If we compare the Core 5Y70 with a Haswell chip of a similar thermal rating, perhaps a ‘Y’ series processor, we find that Broadwell beats Haswell by around 10-15 percent. The previous generation, the Yoga 2 Pro uses a more power intensive ‘U’ series chip that in theory would suck down double the power of the Core 5Y70 M. It would however also win out in a performance head to head. In general, the Core 5Y70 M offers sufficient performance, as long as you avoid Power Saving Mode.
Power Saving Mode will restrict the Broadwell chip considerably, reducing performance to the level of base clock only. This change is felt in several respects, with Youtube videos (of any resolution) starting to stutter and a generally less than smooth browsing experience for example. It seems that the Intel chip throttles quite considerably once it starts to warm, this is especially true of processor intensive tasks and benchmarking where we see an initial 2.6Ghz clock becoming reduced to something closer to 1.3GHz after an extended period. This is a feature of the Intel Core M processor, but I wonder if Lenovo could have configured the processor to maintain higher clocks, perhaps with improved cooling.
In terms of cooling it is actually interesting to note that the Lenovo Yoga 3 Pro does indeed use a fan. Intel is obviously positioning the new Core M chips towards devices towards fanless designs, their marketing is clear on this. But it would seem that Lenovo has opted to use a fan and copper and copper cooling combination to ensure sufficient heat dissipation. This is not necessarily a bad thing and one would suspect that adding a higher thermal margin allows the device to squeeze more performance. Lenovo have told us that the fan is very quiet and during less intensive tasks will actually shut down entirely. This is in contrast to the Yoga 2 Pro which kept the fan going continuously, so I guess some progress has been made.
One comment I would make however, is that although the Yoga 3 Pro fan does turn off, it actually seems to come alive too soon. The fan actually kicks in before the device gets too warm, so I would wonder if perhaps there is a little more headroom there that Lenovo could have exploited. I guess a BIOS update could fix the issue, reducing noise during less intensive tasks.
Enough about the processor, there is also the issue of drive performance. The Lenovo Yoga 3 Pro has a decent 8GB of DDR3 memory with the OS installed on a Lite-on SSD that provides very good transfer speeds. The model that we have has a 256GB SSD, but there is also the option for a larger 512GB. Personally I would opt for the larger drive as we do quite a bit video production on the road and HD video takes up plenty of space. In general apps like Photoshop and other heavier programs were a pleasure to use on the Yoga 3 Pro. In general terms, there is plenty of performance here.
Ports, Battery and Audio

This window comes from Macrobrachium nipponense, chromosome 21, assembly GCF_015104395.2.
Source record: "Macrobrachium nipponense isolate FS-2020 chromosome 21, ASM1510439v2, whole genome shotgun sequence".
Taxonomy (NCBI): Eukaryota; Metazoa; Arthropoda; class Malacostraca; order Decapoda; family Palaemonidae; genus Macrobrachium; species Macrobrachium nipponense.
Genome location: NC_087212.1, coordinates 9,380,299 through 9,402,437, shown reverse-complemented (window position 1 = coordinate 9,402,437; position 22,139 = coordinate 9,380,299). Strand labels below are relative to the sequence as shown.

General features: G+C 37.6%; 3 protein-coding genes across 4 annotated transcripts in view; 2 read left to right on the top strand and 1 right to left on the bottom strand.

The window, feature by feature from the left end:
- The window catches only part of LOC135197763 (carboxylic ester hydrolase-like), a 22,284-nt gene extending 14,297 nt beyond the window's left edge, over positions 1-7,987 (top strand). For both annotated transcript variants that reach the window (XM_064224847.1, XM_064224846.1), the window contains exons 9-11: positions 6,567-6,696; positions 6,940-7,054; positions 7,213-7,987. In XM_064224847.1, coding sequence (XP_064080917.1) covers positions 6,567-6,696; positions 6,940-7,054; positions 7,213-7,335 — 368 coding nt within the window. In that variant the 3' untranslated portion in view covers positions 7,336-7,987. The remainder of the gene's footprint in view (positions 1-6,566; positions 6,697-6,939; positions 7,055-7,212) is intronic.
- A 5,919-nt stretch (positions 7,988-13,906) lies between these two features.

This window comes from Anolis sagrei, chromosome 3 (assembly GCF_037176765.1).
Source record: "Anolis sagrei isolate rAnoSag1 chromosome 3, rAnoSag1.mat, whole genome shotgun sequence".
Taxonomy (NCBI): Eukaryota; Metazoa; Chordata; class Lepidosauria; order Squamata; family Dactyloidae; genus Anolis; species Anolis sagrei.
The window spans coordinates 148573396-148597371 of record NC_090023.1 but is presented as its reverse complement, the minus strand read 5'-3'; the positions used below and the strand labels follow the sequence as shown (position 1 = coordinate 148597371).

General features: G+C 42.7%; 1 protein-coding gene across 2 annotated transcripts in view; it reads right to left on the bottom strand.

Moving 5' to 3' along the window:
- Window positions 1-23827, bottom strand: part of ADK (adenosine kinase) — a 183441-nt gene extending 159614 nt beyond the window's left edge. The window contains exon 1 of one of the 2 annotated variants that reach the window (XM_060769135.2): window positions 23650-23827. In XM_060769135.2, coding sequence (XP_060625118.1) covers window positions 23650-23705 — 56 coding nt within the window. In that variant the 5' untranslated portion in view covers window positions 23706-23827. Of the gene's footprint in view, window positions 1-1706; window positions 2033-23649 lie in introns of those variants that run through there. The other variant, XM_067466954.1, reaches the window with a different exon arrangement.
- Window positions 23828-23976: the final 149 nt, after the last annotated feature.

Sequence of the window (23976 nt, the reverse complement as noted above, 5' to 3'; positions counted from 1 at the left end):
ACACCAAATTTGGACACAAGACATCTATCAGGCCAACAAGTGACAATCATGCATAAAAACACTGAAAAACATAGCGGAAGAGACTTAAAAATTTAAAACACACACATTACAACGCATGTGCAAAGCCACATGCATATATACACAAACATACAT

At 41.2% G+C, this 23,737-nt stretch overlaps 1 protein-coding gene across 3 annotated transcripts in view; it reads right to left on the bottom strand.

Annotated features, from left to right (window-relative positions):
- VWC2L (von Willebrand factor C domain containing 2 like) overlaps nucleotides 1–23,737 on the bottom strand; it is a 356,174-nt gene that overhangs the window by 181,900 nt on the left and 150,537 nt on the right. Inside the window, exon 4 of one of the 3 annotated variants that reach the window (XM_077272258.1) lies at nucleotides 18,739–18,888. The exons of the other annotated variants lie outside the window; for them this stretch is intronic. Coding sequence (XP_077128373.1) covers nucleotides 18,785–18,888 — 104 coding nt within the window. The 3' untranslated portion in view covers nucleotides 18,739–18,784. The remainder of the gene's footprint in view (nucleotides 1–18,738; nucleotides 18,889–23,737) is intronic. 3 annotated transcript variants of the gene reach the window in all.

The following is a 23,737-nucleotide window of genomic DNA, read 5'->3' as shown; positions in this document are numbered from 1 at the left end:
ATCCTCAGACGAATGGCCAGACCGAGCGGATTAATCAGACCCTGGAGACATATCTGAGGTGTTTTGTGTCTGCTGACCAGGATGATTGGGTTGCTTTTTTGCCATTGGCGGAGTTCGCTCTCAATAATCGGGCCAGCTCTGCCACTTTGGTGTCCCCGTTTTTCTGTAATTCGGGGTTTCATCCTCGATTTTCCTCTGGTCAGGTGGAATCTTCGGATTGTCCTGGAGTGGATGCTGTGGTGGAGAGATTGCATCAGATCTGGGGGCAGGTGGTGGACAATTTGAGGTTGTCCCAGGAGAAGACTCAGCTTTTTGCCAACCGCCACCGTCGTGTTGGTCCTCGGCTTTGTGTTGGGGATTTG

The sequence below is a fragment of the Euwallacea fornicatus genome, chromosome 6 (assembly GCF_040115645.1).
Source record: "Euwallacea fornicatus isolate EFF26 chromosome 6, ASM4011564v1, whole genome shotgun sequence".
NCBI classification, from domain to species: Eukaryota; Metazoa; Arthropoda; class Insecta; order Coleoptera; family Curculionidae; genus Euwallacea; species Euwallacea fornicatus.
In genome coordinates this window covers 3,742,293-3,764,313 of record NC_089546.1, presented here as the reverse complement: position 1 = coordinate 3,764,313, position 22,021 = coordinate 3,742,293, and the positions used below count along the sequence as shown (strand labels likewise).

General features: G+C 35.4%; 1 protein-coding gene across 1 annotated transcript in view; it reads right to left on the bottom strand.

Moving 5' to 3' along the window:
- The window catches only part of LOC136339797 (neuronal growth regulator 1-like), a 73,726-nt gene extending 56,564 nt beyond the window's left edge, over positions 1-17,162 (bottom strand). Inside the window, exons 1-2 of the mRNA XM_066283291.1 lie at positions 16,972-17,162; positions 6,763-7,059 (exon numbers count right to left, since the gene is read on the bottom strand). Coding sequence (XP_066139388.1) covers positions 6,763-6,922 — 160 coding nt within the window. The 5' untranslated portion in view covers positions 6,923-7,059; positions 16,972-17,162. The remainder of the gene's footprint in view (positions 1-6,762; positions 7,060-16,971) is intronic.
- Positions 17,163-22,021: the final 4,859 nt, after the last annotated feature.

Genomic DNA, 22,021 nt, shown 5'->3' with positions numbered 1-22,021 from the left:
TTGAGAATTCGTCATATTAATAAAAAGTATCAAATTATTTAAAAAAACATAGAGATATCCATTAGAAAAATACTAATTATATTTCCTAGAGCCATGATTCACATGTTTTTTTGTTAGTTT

The Lenovo Yoga 3 Pro has a 44.8 watt-hour battery that is actually smaller than its predecessor. The lower power silicon from Intel should help stretch out that performance and in fact I found that during an afternoon of browsing the web, streaming music and video with display brightness turn up full throughout, the device was capable of six hours usage. If you turn down the brightness and curb the media consumption a little, it is possible to get closer to the nine hours that Lenovo are quoting. Although I cannot verify that figure, it is clear that the Yoga 2 Pro offers improved battery life compared to its predecessor.
As with previous Yoga Pro devices, you are only getting two USB 3.0 ports, although the power port also acts as a USB 2.0 port. The power supply provided can also be used in two voltage modes so that it can power both the Yoga 3 Pro and also a smartphone. It’s interesting to note that whether you are charging your phone or the Yoga device, you are using a USB port. Smart decision in my mind. You also getting a 4-1 card reader (SD, MMC, SDXC, SDHC), a micro-HDMI out plus audio jack. In terms of audio the Lenovo Yoga 3 Pro uses a pair of integrated JBL speakers, but in truth I would argue that the Yoga 2 Pro is louder with a richer sound. In general however, it is a better audio experience than the majority of notebooks and 2-in-1s out there.
Lenovo Yoga 3 Pro: Initial Conclusion
Overall, you would have to describe the Yoga 3 Pro as an attractive evolution of its predecessor and the high-end Ultrabook series from Lenovo. It’s also indicative of ultra-mobile technology in general, showcasing the next step in power efficiency from Intel with their Core M platform. There is a performance hit, but it is offset by quieter operation and improved battery life. Plus you are getting a very thin and very light build that certainly makes an impression.
The Yoga 3 Pro gives you a super keyboard, a very useable and solid track-pad, an innovative power / USB 2.0 port and don’t forget one of the best hinge designs we have ever come across. All of these features make the Lenovo 3 Pro a very attractive Windows 8 device. Lenovo are proving that they are ahead of the curve when it comes to designing great mobile devices and I am genuinely excited to see future products from probably, the leading notebook / 2-in-1 manufacturer in China right now.
It is a little disappointing to see the that the Intel Core M chip throttles down during any kind extended intensive tasking, and also that Lenovo have configured the integrated fan to kick in earlier and more often than we would like. Let’s hope that Intel and manufacturing partners like Lenovo can work out a way to improve on this. Regardless, you can consider the Yoga 3 Pro a statement of intent from Lenovo and a blueprint for today’s new generation of notebooks.
Written by Roland Quandt, translated and edited by Stewart Haston